Iraq

Left, right, left, right

I’ve been trying to get my head around why it is that some blog readers go into fits of outrage when they discover a link on this site, or other left of centre blogs, leads them to a conservative or right-wing blog?

Recently there was amusement on one or two Stopper blogs that libertarian and conservative blogs had linked to items on Harry’s Place. “By your friends yee shall know them” was the taunt from one particularly unimaginative blogger.

Likewise there is shock and horror when right-wing reactionary views are expressed in the comments box here and the suggestion that if such people are reading our site then that must prove something about our politics. (The fact that we also tolerate left-wing reactionary views should give you a clue about our comments policy)

Both leftist and rightist activists have long suffered from the infantile habit of dismissing views simply because they come from the other side of their imagined barricades. It seems not to have registered with some that it is possible to agree with Melanie Phillips, for example, about some aspect of the war in Iraq while rejecting her beliefs on the family or whatever.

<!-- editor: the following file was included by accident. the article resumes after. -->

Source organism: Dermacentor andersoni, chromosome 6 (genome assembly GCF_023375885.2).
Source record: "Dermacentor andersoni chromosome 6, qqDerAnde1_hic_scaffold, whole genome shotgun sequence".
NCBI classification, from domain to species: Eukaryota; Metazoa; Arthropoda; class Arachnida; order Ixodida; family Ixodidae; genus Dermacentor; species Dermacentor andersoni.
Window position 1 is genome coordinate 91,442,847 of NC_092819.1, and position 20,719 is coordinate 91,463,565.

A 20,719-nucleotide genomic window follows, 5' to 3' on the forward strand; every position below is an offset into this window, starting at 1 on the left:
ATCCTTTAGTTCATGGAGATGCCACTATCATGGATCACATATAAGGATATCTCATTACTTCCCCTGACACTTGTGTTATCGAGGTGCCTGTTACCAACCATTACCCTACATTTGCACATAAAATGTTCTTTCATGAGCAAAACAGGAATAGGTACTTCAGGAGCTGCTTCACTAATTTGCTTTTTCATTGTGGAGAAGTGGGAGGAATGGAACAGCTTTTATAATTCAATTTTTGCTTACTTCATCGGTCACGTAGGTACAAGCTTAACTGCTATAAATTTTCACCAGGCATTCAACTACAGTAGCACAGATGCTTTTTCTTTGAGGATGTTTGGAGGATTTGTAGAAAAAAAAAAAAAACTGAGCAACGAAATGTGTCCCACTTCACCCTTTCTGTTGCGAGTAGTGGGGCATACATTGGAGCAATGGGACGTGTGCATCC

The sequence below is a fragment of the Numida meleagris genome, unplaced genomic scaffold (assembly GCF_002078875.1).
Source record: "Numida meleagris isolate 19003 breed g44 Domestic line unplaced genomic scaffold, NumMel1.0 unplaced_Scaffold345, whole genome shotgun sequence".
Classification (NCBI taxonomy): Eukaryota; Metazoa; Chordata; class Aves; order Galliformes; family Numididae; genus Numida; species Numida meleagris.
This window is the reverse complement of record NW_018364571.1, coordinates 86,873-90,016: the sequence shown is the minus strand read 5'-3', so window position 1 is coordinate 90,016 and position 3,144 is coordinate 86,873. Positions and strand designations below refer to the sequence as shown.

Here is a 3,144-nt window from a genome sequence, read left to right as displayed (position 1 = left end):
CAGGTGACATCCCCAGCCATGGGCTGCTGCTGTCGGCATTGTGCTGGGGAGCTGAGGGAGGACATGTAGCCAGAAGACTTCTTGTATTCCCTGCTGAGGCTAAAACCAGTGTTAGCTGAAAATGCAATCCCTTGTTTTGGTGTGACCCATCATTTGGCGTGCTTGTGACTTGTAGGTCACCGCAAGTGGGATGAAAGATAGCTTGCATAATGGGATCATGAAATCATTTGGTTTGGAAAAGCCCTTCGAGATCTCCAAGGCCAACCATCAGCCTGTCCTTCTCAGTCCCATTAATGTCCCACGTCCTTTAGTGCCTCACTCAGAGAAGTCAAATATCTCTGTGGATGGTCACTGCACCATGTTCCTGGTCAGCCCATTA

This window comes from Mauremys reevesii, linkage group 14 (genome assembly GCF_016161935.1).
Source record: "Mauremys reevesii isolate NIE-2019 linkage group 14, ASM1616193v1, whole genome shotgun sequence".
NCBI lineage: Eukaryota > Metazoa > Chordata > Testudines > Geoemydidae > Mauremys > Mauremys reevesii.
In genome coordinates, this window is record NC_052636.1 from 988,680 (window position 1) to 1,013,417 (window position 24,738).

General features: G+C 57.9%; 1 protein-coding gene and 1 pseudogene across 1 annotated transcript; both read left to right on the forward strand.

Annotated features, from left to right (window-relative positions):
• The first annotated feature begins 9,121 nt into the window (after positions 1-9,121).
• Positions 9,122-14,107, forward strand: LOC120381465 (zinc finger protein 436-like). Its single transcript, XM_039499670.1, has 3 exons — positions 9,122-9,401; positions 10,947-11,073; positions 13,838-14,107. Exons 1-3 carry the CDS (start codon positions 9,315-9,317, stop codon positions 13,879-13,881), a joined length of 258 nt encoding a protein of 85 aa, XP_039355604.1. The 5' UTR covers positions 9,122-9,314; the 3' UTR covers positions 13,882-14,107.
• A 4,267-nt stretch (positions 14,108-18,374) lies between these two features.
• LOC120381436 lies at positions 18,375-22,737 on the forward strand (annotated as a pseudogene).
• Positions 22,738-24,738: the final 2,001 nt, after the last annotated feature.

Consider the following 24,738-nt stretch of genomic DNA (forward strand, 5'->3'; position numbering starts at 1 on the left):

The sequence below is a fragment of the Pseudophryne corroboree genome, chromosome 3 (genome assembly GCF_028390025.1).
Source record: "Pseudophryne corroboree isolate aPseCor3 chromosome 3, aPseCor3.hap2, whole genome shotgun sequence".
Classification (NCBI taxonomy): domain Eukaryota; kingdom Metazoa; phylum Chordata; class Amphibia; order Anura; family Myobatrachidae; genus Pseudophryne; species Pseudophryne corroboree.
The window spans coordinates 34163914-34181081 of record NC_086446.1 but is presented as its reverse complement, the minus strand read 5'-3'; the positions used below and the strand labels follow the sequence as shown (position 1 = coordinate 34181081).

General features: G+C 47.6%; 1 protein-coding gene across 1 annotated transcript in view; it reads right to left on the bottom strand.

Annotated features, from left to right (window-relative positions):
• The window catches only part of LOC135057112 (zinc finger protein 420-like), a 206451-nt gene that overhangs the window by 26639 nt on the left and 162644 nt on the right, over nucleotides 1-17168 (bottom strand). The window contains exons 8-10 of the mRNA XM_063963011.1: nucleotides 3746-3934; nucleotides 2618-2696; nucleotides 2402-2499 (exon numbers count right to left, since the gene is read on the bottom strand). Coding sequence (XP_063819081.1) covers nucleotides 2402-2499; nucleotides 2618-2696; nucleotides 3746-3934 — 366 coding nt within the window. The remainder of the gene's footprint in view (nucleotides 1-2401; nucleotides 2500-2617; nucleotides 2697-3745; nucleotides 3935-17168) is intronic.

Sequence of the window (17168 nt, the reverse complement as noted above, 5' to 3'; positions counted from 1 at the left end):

But aside from this, such an attitude ignores two major changes that have occurred over recent years that are fairly obvious but perhaps aren’t appreciated as much as they should be:

1. The Internet. Ten years ago very few left-leaning people would have bought the Spectator or the Daily Telegraph and hardly any conservatives would have been daily readers of the Guardian and regularly check out The New Statesman. In the days before the web most people had their favoured publications and a large number stuck with them and read very little else. Yet with the web it costs nothing to click on a link and read something else for a change and lots of us do just that. Personally I have a habit every morning of reading the Guardian first and then checking out the Telegraph’s take on the same news item or controversy. It can often be very instructive.

Likewise, apart from my time spent in good libraries, I never used to read American political publications. Before the web, only a small amount of people with a specialist interest would have gone to the trouble and not insignificant expense of becoming an overseas subscriber to the New Republic or The Nation. Now, largely thanks to blogs, we are directed to interesting articles in all manner of publications in the US and across the globe. (Actually now I think of it there is another thing apart from the nature that I like about the US – their political magazines blow our feeble versions out of the water).

So we all read from a much broader range of sources these days and I think that is a wonderful thing. If some people want to reject that opportunity that is their choice but I find it rather sad they choose a phillistine, Luddite position rather than take advantage of the incredible resources now avaliable to everyone with an internet connection.